As we finally closed out 2020, the required leave provisions of the Families First Coronavirus Response Act (FFCRA) also came to a close. However, the Department of Labor issued two new FAQ’s on its website (FAQ 104 and 105), clarifying that if an employee has not exhausted their FFCRA leave prior to January 1, 2021, a covered employer may elect to voluntarily extend the employee’s deadline to do so through March 31, 2021.
We address issues, cases and matters of statutory and regulatory compliance of employment law that can impact a business' growth and profitability.
Congress responded to the current COVID-19 pandemic crisis by passing the Families First Coronavirus Response Act, House Bill 6201 (the “Act”) on March 18, 2020, and it has been signed into law. The Act is effective 15 days from enactment, on April 2, 2020. The new Emergency Paid Sick Leave Act and Emergency Family and Medical Leave Expansion Act provisions generally apply to private-sector employers with less than 500 employees, unless the Secretary of Labor decides to exempt those with fewer than 50 employees (no current decision). This summary discusses the impact the Act has relative to the leave that must be given to employees in certain circumstances, the tax credits employers are entitled to, and also provides a short summary of IRS authority delaying tax payments otherwise due April 15, 2020.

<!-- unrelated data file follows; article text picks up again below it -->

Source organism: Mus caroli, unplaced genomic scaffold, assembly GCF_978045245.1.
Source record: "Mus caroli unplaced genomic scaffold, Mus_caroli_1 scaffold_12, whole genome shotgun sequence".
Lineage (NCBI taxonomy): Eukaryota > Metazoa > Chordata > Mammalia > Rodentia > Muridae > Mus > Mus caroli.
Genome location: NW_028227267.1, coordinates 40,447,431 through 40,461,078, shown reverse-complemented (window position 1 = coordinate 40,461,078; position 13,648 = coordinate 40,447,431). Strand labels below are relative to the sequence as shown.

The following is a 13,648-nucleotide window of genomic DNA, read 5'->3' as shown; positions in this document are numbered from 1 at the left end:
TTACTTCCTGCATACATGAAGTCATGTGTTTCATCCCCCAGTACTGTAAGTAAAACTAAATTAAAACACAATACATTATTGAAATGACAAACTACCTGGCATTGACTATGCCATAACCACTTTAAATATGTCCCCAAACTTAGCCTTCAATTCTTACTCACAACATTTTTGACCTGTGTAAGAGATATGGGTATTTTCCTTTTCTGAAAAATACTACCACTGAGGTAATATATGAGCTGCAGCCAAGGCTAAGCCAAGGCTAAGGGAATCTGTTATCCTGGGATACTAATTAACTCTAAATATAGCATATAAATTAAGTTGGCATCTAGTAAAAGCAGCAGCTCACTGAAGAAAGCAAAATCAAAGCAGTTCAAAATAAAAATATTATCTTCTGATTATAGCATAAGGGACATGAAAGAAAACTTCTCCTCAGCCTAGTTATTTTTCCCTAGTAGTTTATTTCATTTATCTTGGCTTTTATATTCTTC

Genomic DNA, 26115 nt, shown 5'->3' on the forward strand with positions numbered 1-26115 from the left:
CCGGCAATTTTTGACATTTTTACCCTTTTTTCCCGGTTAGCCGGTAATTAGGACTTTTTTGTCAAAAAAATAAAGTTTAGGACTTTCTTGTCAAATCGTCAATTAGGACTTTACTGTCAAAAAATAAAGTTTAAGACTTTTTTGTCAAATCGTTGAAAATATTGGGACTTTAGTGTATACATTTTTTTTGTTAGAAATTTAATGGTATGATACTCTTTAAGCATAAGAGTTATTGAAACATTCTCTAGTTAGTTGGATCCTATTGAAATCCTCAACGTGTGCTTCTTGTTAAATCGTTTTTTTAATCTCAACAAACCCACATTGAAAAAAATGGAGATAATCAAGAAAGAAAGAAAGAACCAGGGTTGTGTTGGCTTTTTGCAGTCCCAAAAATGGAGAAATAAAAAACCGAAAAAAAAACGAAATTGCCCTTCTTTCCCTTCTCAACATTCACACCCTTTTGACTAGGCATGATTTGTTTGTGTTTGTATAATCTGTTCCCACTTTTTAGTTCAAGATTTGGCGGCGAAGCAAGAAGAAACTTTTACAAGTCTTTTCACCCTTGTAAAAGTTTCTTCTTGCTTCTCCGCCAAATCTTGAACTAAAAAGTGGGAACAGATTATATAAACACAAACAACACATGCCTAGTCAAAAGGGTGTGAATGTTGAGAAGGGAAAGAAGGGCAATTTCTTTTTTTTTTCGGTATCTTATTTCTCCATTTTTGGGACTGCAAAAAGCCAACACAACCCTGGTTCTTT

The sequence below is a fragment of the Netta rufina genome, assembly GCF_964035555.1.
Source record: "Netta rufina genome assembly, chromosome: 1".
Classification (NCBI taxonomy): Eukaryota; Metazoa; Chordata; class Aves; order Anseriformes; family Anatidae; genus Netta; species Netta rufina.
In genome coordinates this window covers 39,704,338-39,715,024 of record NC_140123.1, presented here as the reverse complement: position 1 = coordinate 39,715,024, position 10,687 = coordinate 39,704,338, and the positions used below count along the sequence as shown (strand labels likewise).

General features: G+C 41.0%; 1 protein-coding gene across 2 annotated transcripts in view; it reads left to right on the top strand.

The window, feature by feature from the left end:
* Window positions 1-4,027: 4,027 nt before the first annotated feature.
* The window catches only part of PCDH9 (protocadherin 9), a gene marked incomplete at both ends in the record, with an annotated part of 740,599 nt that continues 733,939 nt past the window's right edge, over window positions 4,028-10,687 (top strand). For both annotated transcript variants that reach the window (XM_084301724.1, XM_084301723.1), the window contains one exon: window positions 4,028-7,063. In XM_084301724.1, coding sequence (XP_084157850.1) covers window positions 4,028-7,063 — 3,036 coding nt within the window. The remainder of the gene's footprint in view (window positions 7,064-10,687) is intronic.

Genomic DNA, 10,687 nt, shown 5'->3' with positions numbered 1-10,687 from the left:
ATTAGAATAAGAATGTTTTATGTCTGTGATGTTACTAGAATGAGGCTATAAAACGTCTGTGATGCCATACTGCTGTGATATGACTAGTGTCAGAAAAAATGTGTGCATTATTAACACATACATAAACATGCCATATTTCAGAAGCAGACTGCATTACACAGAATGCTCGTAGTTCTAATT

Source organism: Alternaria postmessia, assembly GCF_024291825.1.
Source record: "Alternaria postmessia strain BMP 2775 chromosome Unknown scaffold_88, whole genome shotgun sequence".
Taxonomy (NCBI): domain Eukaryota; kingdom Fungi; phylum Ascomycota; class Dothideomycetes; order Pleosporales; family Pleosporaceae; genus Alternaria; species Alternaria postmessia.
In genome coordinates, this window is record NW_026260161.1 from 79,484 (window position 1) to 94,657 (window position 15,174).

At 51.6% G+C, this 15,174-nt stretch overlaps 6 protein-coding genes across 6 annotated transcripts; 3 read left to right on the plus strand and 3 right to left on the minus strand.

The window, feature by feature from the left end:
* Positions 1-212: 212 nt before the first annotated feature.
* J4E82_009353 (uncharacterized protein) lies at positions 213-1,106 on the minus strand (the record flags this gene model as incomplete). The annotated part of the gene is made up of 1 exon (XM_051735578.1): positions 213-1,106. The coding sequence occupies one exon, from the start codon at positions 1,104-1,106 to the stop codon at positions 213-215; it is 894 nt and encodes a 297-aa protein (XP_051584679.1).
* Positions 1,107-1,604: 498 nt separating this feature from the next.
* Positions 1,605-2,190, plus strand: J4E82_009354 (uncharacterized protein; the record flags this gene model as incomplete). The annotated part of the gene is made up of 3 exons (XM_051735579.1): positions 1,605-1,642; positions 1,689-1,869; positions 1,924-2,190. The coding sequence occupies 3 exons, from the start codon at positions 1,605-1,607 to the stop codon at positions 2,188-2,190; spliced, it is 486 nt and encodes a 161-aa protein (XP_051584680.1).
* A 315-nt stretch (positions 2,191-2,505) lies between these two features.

On March 18, 2020, responding to the COVID-19 pandemic President Donald Trump signed the Families First Coronavirus Response Act. The new law includes requirements for specified employers to provide leave under the Family and Medical Leave Act (FMLA) as well emergency paid sick leave. To assist businesses navigate the new leave requirement, a straight-forward Q & A, is set forth below: